|Ph.D Student||Nachman Atalya|
|Subject||Spatial and Temporal Regulation Cell Adhesion is Mediated|
by Discrete Regulatory Elements in the Delilah
|Department||Department of Medicine||Supervisor||Professor Adi Salzberg|
|Full Thesis text|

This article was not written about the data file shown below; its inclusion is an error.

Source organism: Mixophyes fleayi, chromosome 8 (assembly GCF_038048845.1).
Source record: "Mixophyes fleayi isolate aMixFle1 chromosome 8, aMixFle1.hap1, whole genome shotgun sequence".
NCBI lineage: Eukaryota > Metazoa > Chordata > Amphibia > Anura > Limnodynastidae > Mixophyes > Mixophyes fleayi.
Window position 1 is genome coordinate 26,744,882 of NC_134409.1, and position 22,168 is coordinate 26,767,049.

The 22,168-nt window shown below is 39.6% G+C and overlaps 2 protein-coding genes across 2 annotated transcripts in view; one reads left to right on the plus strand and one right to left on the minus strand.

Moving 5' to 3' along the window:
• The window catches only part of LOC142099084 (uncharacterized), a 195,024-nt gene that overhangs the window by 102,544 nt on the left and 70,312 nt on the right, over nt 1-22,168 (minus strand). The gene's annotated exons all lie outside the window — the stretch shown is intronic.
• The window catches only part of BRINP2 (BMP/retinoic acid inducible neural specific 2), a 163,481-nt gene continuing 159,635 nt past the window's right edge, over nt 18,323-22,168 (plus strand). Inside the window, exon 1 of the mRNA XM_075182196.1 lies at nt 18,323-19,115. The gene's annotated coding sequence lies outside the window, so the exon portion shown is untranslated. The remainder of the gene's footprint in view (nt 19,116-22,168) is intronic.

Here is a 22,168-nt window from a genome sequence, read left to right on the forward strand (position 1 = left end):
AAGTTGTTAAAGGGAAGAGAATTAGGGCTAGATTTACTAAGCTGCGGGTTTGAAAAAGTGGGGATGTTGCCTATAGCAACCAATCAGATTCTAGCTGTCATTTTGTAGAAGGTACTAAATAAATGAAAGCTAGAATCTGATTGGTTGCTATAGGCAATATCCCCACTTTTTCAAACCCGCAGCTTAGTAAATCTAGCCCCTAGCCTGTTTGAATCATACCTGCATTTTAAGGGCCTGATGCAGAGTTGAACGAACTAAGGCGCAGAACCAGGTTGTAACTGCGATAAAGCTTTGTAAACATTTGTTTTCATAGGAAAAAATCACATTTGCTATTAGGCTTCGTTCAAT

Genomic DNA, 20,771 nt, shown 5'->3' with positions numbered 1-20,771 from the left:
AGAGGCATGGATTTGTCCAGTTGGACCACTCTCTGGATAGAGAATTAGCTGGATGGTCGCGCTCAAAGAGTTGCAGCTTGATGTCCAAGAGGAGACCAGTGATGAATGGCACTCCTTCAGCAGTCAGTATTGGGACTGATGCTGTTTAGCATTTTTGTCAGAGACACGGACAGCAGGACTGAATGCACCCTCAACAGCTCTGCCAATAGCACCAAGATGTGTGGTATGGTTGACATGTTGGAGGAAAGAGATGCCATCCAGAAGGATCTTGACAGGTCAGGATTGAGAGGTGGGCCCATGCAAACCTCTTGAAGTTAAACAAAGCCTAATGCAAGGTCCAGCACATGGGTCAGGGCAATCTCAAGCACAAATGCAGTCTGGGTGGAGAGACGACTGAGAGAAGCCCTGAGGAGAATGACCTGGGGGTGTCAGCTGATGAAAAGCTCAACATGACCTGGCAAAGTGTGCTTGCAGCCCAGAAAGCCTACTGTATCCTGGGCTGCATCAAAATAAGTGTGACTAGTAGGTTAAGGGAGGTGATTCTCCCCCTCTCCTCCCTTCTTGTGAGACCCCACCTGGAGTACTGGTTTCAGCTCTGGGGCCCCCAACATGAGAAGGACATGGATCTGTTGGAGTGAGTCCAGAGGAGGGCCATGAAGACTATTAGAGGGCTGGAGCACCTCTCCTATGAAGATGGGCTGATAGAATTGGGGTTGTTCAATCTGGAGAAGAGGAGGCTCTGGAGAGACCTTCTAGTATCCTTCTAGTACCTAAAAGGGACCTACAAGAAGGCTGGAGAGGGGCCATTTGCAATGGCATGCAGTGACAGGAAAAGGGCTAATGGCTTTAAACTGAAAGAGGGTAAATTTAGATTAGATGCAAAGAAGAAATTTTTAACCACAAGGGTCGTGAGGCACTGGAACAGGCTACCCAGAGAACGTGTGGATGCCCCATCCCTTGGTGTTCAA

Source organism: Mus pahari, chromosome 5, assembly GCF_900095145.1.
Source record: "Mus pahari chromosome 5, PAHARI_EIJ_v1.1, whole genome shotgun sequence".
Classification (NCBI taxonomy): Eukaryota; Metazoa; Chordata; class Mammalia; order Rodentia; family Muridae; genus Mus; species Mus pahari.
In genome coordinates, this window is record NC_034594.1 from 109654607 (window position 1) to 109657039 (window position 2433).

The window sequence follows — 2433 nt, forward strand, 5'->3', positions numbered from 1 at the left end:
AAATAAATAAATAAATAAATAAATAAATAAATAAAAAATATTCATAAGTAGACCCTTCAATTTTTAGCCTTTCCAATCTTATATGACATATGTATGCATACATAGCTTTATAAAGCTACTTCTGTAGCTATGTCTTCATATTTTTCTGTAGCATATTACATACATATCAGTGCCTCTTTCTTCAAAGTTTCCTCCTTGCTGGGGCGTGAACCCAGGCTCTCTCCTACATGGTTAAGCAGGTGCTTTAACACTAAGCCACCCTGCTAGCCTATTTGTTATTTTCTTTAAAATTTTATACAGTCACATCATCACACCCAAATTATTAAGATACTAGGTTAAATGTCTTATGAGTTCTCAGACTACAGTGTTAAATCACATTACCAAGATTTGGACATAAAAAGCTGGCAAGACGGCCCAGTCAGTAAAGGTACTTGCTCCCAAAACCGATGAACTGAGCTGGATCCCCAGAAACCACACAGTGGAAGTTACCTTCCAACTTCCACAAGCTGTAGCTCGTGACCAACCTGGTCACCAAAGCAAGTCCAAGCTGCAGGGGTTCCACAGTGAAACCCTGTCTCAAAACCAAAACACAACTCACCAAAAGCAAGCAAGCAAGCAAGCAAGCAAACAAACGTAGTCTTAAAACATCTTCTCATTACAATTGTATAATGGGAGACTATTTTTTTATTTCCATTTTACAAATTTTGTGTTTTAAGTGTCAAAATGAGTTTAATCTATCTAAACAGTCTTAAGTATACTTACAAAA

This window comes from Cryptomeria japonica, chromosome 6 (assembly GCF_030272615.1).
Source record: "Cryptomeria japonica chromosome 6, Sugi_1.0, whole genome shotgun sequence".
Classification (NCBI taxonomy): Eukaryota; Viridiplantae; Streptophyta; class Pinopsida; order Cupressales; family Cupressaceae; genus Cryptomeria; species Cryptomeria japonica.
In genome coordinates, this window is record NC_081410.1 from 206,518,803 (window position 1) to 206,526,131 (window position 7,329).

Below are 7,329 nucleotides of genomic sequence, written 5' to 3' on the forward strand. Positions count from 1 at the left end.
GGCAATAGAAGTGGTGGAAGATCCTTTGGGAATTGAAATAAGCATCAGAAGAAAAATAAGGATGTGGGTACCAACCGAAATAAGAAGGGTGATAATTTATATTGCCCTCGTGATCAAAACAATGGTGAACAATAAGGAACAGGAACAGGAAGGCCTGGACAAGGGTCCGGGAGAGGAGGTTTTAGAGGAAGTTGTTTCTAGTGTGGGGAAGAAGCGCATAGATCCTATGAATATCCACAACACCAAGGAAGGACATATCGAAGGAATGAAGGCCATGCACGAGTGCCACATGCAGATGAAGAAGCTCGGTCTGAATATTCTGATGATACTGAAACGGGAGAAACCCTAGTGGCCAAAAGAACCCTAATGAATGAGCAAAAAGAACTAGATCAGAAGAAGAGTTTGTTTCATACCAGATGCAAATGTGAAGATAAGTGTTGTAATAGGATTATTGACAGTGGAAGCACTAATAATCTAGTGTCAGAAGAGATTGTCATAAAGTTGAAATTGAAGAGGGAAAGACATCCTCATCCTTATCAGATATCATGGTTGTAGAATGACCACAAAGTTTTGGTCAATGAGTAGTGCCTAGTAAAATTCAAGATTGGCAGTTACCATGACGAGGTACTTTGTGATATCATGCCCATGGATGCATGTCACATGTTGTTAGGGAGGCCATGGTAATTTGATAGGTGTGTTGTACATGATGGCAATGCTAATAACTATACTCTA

Cellular adhesion is a fundamental process involved in normal development and function of different cell types, but also in pathological situations such as cancer, making the regulation on cellular adhesion a tightly controlled process, not yet fully understood. In Drosophila, one mechanism for regulation on cell adhesion is mediated by Delilah, a bHLH transcription factor that works as a "binary switch" by activating the expression of the adhesion molecule β integrin in each cell type that requires adhesion to endure strong mechanical forces during the fly life cycle. Delilah is dynamically expressed during fly development in different cell types, including the embryonic muscle and tendon cells, the embryonic chordotonal organs (specialized organs that sense proprioception) and the pupal wing and eye. Indeed, alteration in Delilah normal expression is manifested in different cell types at different developmental stages and can even results in lethality. Therefore, in order to guarantee the correct spatiotemporal expression of Delilah in a variety of cell types during development, the gene's regulatory apparatus must be able to respond to different genetic milieus in changing developing environment. At present, almost nothing is known about the molecular mechanism underlying Delilah expression. In this work, the delilah locus was analyzed by a deletion analysis approach based on evolutionary conservation and using in-vivo lacZ reporter assays in transgenic flies. This approach revealed a modular organization of the delilah locus whereby several independent cis regulatory modules are responsible for different aspects of Delilah expression pattern. Each of these modules responds to different signaling pathways: Drosophila Serum Response Factor in the pupal wing, Drosophila Myocyte Enhancer Factor 2 in the embryonic muscle cells and Stripe (the Drosophila homolog of the vertebrate Early Growth Response factor) in the embryonic tendon cells and the chordotonal organs attachment cells. The latter regulatory module was further demonstrated by site-directed mutagenesis to contain Stripe binding sites necessary for normal expression in the tendon cells and the chordotonal organ cap-attachment cells. In addition, two cell types exhibited a biphasic regulation on Delilah, namely the muscle cells and the chordotonal organ cap-attachment cells. In each of these cell types, two different regulatory modules induced a temporally distinct expression that demonstrated transcription factor specificity coinciding with the changing differentiation state of the cells. In this way, delilah cis regulatory modules orchestrate the interplay between the different upstream signaling pathways to ensure correct spatiotemporal expression of Delilah during fly development.